People with faecal incontinence have difficulty in controlling their bowel, resulting in the involuntary loss of flatus (wind), liquid or solid from the bowel at the wrong time or in the wrong place.
Faecal incontinence effects as many as 1 in every 100 people, many are also affected by urinary incontinence. Incontinence affects around four million men and women in Australia of all ages and backgrounds.
There are several causes of faecal incontinence:
- Muscle weakness – may be due to childbirth and types of surgery such as haemorrhoids
- Diarrhoea – due to infection, medications such as antibiotics, previous radiotherapy and specific bowel diseases such as Crohn’s
- Constipation and impaction – this is commonly characterised by hard bowel actions passed infrequently along with episodes of incontinence of diarrhoea
- Disorders of the nervous system – this may be the result of disease or injury to the nerves, for example; multiple sclerosis, spinal cord injury or stroke
- Disorders of the lower bowel such as anal fissure, haemorrhoids and cancer
Independence Australia stocks a range of incontinence products.
Everyone with faecal incontinence should have a comprehensive assessment. The following health care professionals are available for advice:
- General Practitioners, can assess, diagnose and treat incontinence. If necessary, they will refer patients on to specialists
- Continence Nurse Advisors are able to assess and help patients with a plan to manage their condition
- Physiotherapists will develop a specific pelvic floor exercise program to improve the management of incontinence
- Dieticians can provide expert nutrition and dietary advice
- Occupational therapists assist people of all ages to improve their ability to carry out day-to-day activities
- Pharmacists can offer advice on medication that may cause or aggravate incontinence
Handy tips to help individuals improve their bowel health include:
- Eat a well-balanced diet that includes at least two fruits and five vegetables everyday
- Drink 1.5 to 2 litres per day (unless otherwise advised by your doctor). Water is recommended and remember to limit drinks that contain caffeine such as; tea, coffee, soft drinks and high energy drinks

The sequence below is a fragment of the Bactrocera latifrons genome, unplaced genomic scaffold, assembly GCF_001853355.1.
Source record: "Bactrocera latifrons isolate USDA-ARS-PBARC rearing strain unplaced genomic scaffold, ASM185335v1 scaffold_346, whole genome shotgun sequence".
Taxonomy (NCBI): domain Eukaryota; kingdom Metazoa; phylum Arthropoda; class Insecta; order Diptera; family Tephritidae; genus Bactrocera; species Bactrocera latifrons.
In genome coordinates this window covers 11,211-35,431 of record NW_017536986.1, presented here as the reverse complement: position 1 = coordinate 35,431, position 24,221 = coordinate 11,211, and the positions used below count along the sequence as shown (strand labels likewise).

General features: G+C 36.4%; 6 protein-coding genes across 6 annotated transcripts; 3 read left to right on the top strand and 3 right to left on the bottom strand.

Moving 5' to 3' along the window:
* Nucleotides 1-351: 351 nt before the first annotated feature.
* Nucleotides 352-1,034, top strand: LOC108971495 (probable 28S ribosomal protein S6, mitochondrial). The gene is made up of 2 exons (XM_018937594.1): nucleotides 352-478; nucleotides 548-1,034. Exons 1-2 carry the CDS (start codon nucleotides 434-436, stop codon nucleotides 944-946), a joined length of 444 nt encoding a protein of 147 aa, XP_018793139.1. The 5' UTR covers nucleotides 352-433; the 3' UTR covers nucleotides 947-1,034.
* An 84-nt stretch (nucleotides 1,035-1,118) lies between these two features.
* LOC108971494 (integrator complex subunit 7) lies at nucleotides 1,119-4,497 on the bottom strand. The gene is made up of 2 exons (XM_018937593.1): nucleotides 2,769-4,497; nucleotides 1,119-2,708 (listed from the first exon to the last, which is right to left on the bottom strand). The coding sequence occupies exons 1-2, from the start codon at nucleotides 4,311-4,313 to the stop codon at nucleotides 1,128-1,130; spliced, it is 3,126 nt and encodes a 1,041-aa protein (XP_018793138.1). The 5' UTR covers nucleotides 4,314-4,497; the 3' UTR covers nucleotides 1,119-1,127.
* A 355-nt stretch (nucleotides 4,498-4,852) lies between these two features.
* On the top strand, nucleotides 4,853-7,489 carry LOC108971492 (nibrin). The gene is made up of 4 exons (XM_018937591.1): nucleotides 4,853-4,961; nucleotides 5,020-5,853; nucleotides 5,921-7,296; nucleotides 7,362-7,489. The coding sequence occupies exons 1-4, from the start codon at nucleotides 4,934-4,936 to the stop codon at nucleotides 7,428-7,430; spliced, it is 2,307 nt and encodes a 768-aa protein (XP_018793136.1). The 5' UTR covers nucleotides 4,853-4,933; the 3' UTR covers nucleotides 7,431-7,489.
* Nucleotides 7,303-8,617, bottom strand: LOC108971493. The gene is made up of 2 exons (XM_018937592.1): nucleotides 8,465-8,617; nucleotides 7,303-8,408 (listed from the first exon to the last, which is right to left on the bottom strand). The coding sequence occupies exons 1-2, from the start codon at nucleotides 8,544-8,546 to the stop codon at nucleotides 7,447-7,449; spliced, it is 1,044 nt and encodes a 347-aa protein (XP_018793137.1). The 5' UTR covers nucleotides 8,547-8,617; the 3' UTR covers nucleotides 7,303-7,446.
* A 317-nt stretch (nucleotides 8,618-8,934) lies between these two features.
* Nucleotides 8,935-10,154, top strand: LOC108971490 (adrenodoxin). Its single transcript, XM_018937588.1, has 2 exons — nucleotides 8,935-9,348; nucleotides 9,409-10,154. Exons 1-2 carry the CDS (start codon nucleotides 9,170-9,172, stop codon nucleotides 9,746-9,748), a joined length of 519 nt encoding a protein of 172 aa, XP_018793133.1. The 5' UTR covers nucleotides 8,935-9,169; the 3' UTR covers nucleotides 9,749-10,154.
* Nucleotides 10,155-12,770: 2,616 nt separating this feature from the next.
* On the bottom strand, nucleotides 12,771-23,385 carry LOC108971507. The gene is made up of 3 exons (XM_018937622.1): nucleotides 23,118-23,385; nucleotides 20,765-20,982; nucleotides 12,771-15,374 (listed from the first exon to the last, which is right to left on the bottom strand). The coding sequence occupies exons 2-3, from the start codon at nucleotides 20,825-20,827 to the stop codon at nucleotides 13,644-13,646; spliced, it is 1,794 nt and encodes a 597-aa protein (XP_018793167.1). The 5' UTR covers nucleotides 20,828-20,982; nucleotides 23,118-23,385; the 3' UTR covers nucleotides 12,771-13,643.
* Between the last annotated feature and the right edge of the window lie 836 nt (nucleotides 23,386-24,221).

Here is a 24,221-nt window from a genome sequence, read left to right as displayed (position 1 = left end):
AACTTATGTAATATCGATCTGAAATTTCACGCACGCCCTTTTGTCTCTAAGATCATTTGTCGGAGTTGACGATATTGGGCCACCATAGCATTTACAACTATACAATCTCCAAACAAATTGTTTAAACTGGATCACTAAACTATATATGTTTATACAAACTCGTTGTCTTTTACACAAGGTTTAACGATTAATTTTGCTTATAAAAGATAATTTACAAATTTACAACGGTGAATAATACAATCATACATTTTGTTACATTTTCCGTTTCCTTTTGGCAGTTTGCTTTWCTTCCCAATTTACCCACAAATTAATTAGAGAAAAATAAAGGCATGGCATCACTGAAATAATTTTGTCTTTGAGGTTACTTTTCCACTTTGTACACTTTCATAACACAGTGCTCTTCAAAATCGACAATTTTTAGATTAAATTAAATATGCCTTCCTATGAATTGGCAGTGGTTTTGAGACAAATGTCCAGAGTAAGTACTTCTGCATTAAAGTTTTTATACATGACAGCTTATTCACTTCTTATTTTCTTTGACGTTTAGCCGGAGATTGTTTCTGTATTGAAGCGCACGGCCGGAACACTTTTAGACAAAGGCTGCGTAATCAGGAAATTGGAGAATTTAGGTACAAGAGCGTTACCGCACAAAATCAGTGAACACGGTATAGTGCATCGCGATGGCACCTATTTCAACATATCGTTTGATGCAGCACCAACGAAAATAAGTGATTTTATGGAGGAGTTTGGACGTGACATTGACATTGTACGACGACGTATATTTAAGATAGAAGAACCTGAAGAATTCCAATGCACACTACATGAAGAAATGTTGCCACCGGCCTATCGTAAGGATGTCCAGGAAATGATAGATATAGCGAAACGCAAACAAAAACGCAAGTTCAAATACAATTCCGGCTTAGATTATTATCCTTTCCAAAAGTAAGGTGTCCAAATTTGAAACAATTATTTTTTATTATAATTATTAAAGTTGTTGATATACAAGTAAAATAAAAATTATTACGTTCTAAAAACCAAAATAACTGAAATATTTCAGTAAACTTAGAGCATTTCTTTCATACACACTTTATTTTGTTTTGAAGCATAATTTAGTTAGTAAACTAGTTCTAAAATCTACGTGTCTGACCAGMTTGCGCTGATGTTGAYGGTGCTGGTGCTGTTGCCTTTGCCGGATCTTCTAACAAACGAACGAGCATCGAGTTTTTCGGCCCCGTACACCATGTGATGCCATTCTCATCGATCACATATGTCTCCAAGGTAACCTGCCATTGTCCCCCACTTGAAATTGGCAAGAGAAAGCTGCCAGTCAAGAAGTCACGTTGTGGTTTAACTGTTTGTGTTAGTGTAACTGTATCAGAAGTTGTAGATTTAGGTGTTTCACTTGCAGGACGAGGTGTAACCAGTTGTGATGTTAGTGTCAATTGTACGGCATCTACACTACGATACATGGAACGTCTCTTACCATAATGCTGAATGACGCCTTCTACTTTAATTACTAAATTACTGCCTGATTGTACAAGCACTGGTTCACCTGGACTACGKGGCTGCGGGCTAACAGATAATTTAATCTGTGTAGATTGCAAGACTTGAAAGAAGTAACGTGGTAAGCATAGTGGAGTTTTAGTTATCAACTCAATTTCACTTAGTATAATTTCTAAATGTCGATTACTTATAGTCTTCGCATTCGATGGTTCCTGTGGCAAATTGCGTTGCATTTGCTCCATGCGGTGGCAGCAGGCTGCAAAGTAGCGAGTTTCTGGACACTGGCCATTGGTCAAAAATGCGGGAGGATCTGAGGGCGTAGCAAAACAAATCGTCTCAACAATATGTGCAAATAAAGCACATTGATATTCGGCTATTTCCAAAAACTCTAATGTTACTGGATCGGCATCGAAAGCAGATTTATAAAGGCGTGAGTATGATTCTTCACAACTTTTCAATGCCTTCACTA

- Exercise daily – 30 minutes of walking, gardening, swimming or cycling may help to improve your general health (you can break up the exercise into short periods)
- Discuss your medications with your Doctor – some medications can affect your bowel and/or bladder
- Take caution when using laxatives – always discuss long term use with your Doctor
There are a range of incontinence products and aids available to assist people with the management of faecal incontinence.
Click here to download a PDF copy of this article.
More health advice
View our wide range of continence health advice, tips and recommendations by visiting our continence hub or checking out our top articles below.
How to Manage Urinary IncontinenceWhat is urinary incontinence?Urinary incontinence is when you accidentally wet yourself (urinate) through loss of bladder control. In Australia, urinary incontinence affects up to 10% of men and up to 38% of women.It can mean leaking...
Ask the nurse: Can Pelvic Floor Muscle Training cure incontinence? Have you ever wished incontinence could be cured without surgery, pills, injections or side effects? Pelvic Floor Muscle Training has been around since 1948, with high level research showing all it...
Fluids intake and continenceWith the hotter weather approaching, we should be paying even more attention to a healthy fluid intake, every day. A consistently good fluid intake is needed for the healthy function of our entire body, not just the bladder and bowel. This...
This article is sponsored by Independence Australia, a social enterprise that provides choices for people living with a disability or other personal need, enabling them to regain and retain their independence within a supportive community.